FlipFact of the Day: Right after you brush your teeth (most likely with a fluoride toothpaste), what do you do next? If your answer revolves around immediately rinsing your mouth with water… you’ll definitely want to read this.
Fluoride (F−) is the simplest anion of fluorine, and it can prevent tooth decay (also called cavities or dental caries). When applied to teeth topically and frequently in low concentrations, fluoride can accelerate the growth of larger enamel crystals. In addition to starting the tooth’s remineralization (or deposition of minerals), the larger crystals also make the tooth less susceptible to future decay. According to experts, there are several ways by which fluoride protects the teeth from cavities: by reducing the solubility of enamel in acid, by reducing plaque organisms’ ability to produce acid (which causes teeth to demineralize or lose minerals), and by promoting remineralization in tooth areas that have already started losing minerals.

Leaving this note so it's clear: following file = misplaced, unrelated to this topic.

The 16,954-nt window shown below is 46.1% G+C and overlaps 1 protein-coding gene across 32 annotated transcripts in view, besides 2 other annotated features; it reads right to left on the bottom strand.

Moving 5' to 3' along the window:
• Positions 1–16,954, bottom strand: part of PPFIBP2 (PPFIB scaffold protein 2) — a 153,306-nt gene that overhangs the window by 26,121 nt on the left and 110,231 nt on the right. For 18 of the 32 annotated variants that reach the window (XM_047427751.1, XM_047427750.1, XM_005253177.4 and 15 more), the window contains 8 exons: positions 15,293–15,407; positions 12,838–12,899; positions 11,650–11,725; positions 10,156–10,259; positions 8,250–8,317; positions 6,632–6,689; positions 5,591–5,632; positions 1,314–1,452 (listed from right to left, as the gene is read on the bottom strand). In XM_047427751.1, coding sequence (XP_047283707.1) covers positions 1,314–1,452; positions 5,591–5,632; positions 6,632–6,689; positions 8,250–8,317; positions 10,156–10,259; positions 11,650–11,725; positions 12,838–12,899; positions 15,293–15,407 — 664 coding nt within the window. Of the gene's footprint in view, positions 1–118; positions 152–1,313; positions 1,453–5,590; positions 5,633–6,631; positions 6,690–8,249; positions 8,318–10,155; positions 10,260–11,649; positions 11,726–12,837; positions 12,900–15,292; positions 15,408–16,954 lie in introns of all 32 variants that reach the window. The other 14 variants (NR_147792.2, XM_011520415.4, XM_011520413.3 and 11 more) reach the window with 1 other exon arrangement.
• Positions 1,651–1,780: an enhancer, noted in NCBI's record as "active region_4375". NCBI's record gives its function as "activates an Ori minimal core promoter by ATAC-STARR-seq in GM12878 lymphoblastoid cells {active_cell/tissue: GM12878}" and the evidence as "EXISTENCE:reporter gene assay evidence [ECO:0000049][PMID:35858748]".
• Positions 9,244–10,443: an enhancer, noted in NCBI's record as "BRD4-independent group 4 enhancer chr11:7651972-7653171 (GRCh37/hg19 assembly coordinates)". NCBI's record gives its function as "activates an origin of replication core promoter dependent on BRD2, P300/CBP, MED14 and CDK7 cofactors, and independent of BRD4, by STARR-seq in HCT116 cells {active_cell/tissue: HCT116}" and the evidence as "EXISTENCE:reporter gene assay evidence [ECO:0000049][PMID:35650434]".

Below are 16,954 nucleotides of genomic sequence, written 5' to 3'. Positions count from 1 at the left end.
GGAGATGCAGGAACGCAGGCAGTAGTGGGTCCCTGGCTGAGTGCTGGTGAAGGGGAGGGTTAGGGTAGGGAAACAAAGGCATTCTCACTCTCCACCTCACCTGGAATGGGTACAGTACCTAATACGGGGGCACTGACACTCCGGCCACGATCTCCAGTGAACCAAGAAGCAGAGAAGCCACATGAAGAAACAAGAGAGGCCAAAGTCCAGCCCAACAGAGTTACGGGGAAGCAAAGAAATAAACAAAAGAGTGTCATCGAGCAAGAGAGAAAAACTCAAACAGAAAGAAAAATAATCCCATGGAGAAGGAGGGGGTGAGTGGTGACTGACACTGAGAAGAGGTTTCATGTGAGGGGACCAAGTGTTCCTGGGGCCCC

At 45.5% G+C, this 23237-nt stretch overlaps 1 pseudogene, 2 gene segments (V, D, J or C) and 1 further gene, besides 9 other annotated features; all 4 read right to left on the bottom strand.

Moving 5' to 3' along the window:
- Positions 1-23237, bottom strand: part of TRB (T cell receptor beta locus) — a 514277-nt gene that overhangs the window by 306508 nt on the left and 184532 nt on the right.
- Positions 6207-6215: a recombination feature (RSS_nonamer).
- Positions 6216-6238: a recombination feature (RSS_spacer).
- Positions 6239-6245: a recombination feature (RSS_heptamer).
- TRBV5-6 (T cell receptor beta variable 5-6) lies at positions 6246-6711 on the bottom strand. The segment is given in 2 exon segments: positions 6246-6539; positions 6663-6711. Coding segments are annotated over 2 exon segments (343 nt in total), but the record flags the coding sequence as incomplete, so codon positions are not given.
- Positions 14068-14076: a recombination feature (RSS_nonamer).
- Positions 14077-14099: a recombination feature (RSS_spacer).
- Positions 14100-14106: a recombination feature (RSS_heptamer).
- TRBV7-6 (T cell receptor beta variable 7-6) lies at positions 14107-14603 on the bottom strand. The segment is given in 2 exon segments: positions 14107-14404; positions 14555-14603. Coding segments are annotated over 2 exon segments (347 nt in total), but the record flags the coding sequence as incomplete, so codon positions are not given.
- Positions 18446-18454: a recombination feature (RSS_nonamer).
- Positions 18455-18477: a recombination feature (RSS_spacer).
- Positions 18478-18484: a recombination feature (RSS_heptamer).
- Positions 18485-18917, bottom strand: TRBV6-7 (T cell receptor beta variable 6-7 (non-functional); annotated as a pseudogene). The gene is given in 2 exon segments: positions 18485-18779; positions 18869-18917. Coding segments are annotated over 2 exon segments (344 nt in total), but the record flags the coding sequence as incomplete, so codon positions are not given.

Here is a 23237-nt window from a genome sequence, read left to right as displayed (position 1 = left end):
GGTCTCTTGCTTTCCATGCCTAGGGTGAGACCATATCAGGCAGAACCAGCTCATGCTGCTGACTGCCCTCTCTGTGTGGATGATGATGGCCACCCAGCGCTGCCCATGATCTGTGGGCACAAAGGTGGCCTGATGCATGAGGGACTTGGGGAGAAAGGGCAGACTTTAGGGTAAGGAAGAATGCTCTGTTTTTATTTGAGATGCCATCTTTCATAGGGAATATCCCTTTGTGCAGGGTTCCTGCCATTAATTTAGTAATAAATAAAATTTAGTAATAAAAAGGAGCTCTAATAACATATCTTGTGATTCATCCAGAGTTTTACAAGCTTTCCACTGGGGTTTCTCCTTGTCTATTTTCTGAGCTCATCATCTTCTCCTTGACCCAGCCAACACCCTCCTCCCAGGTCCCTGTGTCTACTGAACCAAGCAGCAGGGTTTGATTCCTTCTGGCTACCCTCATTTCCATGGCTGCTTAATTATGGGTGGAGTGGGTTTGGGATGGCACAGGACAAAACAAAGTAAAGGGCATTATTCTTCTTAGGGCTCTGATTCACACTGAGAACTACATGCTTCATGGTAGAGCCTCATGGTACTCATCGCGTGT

Here’s the thing, though: For fluoride to work its dental magic, it has to stay on your teeth for a while. And when you rinse with water immediately after brushing, you wash away the concentrated fluoride from the toothpaste that’s supposed to be left on your teeth, thereby diminishing its anticaries (cavity-preventing) effect. Instead, you should just spit out the excess toothpaste after you brush.
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